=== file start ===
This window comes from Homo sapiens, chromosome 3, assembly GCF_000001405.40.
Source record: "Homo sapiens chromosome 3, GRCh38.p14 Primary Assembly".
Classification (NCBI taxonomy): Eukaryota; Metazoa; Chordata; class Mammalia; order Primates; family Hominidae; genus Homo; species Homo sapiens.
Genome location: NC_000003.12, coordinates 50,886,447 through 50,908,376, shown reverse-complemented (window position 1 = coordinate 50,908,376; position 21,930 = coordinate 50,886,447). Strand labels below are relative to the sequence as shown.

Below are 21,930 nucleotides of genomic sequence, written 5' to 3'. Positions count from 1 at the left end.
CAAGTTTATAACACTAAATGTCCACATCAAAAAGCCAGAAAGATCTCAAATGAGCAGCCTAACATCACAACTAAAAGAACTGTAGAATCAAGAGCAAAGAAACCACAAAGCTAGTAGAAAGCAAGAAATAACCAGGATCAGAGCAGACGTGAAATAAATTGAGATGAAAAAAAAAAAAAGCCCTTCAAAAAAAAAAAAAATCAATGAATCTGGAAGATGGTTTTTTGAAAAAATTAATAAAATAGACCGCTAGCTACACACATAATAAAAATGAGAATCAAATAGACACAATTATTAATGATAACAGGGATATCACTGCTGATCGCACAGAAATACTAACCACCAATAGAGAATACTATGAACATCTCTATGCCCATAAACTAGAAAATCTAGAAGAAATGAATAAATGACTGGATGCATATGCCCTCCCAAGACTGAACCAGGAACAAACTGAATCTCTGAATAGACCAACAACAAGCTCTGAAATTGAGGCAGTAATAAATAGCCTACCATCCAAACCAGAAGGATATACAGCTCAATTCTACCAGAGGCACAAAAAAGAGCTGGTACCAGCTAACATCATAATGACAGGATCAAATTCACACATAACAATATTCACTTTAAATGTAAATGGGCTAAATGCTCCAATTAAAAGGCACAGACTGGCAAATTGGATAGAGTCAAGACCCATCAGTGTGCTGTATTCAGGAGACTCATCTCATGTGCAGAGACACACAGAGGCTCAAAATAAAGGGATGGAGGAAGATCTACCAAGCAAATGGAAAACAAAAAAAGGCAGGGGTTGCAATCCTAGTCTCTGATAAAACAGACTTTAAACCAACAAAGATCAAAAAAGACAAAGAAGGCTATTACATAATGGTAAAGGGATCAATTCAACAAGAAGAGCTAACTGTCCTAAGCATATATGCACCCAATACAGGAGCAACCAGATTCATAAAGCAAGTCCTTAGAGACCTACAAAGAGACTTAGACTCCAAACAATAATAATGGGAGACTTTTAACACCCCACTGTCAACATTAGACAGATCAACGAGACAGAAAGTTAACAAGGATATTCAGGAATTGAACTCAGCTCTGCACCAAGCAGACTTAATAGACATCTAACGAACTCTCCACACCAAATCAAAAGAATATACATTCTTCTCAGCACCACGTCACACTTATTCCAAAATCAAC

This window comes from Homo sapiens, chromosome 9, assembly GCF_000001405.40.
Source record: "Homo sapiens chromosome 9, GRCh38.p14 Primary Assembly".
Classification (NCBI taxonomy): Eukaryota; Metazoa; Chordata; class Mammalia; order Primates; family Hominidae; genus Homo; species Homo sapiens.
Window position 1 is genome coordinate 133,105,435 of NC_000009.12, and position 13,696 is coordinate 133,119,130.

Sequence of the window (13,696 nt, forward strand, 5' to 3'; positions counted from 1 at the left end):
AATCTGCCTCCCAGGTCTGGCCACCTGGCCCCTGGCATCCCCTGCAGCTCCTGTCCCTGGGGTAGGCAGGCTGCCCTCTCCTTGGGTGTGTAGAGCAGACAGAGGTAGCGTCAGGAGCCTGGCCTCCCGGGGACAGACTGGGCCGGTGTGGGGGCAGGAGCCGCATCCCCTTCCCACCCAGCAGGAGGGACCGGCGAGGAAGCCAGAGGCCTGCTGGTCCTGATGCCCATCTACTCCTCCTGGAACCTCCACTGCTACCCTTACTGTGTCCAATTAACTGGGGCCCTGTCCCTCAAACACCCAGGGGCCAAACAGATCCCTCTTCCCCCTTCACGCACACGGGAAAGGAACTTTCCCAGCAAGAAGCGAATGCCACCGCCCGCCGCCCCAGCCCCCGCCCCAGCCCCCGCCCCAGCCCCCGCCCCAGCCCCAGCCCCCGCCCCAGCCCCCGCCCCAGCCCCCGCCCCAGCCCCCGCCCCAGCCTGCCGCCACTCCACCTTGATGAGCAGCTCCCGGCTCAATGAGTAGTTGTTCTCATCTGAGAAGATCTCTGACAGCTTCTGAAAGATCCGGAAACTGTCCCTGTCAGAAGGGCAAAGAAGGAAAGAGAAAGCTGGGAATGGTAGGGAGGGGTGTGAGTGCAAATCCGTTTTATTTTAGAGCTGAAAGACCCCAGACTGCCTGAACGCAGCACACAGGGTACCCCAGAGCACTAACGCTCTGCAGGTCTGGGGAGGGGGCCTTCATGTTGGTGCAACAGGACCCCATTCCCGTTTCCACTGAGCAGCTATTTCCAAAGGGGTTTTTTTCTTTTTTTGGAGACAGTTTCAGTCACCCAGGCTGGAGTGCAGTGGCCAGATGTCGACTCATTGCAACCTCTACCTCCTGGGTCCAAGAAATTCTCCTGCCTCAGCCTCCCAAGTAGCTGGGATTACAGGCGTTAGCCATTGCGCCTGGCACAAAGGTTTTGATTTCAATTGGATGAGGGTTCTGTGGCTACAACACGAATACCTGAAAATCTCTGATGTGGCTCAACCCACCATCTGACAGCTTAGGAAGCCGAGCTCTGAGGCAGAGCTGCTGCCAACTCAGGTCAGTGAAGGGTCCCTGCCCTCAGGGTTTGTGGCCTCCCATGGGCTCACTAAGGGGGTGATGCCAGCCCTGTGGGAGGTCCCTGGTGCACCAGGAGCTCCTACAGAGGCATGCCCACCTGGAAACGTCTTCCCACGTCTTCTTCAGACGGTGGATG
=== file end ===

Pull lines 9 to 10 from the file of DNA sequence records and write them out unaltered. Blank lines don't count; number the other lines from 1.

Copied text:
Classification (NCBI taxonomy): Eukaryota; Metazoa; Chordata; class Mammalia; order Primates; family Hominidae; genus Homo; species Homo sapiens.
Window position 1 is genome coordinate 133,105,435 of NC_000009.12, and position 13,696 is coordinate 133,119,130.